The Japan Cybercrime Control Center (JC3) and the global counter-cybercrime association, the Anti-Phishing Working Group (APWG), released a report, June 12, 2018, detailing the enormous, rapid growth in fake shopping websites pretending to be retail shopping sites, using data from the Japanese National Policy Agency (NPA). These “fake store” websites accounted for about 7,000 reports of consumers in Japan being victimized by the theft of money or their personal information between June 2016 and June 2017.
In order to take preemptive countermeasures against fake shopping sites, JC3 examined the reported fake stores and determined the characteristics that are common to them all. These details were used to identify new fake shopping websites that could cause additional harm to consumers. Working together JC3 and APWG combined resources to block and remove these sites.
JC3’s analysis of fake store websites provided insight into the common characteristics of such websites used to trick customers into believing they are visiting a legitimate retail shopping website. Those characteristics are as follows:
- Feature 2 - a site that pretends to be a shopping site which changes the content to deceive users, such as a company profile that changes when new visitors arrive from different points of origination on the Web.
- Feature 3 - A site pretending to be a shopping site that does not have a description of an authorized company profile, either missing altogether or clearly fictional. (For commercial transactions, Japanese law requires a company outline and description).
This new report, published jointly by JC3 and APWG, an international non-profit organization fighting cybercrime and fraud, details the facts on fake shopping sites found in these analysis and surveys.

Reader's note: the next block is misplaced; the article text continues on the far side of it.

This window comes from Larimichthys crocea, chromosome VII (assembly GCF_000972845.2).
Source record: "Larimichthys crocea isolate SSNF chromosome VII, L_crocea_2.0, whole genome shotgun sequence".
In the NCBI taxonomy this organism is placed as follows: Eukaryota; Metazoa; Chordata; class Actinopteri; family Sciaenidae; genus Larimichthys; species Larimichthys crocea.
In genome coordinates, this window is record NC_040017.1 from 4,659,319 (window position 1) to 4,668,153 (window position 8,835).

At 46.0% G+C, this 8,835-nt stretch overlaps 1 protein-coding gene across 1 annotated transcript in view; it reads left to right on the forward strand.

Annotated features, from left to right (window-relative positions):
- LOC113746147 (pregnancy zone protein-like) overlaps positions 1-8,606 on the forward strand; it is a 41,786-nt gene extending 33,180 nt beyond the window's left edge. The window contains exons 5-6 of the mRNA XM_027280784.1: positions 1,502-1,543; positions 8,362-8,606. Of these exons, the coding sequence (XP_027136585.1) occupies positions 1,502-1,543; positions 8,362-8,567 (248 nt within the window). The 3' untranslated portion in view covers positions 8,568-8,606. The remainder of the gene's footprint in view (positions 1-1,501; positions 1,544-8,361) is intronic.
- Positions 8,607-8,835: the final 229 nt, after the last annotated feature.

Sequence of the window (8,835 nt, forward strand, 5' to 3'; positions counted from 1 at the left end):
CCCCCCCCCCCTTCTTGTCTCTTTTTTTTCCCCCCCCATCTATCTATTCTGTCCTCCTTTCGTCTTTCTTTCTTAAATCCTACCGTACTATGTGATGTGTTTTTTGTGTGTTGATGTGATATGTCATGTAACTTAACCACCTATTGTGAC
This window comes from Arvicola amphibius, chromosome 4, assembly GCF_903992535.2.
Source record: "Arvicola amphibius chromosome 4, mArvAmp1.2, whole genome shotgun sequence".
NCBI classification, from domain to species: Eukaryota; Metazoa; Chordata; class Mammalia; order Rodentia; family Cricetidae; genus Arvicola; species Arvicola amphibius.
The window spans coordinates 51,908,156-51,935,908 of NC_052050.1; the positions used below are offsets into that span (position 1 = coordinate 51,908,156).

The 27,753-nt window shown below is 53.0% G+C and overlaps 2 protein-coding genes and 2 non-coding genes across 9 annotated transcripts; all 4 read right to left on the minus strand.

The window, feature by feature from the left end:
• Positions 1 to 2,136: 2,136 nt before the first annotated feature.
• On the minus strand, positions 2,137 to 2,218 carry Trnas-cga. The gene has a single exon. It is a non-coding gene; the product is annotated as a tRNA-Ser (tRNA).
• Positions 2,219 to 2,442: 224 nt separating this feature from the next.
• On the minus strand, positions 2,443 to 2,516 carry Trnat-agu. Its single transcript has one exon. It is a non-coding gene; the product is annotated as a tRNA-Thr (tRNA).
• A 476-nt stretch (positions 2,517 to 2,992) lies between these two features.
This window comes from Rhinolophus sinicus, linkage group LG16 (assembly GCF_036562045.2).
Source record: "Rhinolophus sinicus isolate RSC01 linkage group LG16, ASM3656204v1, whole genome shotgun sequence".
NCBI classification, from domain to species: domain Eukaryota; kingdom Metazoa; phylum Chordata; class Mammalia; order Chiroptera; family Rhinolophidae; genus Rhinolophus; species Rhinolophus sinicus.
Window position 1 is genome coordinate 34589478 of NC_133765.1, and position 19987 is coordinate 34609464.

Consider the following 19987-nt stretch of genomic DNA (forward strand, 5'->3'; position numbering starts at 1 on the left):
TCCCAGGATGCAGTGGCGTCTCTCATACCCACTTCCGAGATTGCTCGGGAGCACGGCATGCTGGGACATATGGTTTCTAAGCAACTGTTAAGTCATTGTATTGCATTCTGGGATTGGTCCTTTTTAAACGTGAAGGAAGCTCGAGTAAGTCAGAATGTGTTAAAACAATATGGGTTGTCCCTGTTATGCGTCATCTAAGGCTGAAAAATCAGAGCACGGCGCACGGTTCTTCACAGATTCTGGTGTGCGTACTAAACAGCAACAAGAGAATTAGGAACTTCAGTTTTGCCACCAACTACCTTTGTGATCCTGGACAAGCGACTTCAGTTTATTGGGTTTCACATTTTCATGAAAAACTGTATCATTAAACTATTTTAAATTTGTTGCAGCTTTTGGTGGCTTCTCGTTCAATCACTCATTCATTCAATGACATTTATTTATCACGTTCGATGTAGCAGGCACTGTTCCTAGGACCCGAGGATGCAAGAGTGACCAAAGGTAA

According to this report, in the future APWG will identify fake shopping websites as a specific category of cybercrime website, different and distinguishable from a typical phishing website or a malware-dropping website. Further, APWG will promote this new definition of fake store among industry correspondents and cybercrime reporters to ease discussions during investigations and to be clear in warning retail shoppers and enterprises that encounter fake store websites.
APWG already categorizes ‘Fake Store’ as a specific kind of malicious website that employs a domain name for a fictional company purporting to serve either retail customers or enterprise clients. That category is used to distinguish fake shopping and fake business-to-business websites within the APWG eCrime eXchange (eCX) via a malicious_domain API endpoint.
APWG will convene its members to establish and publish a formal definition of “Fake Store” that will encompass both fictional retail shopping websites as well as fake stores used to defraud businesses, industrial enterprises, farmers and individual business owners.
“JC3’s report is a milestone in defining fake stores. It comes at a time when APWG correspondents globally are reporting increasing numbers of fake stores. These sites are targeting businesses, manufacturers and farmers using alluring catalogues of non-existent goods at provocative discounts. It’s time to update our formal glossary to ease communication between industry interveners, the targeted victims and law enforcement about this burgeoning threat,” said Peter Cassidy, APWG Secretary General.
APWG expects that JC3’s contributions will be of great use for all countries and regions that have to manage the threats of retail and enterprise fake store websites. This report will contribute to alleviation of this new cybercrime threat with the same analytic methods in each country that experiences it. <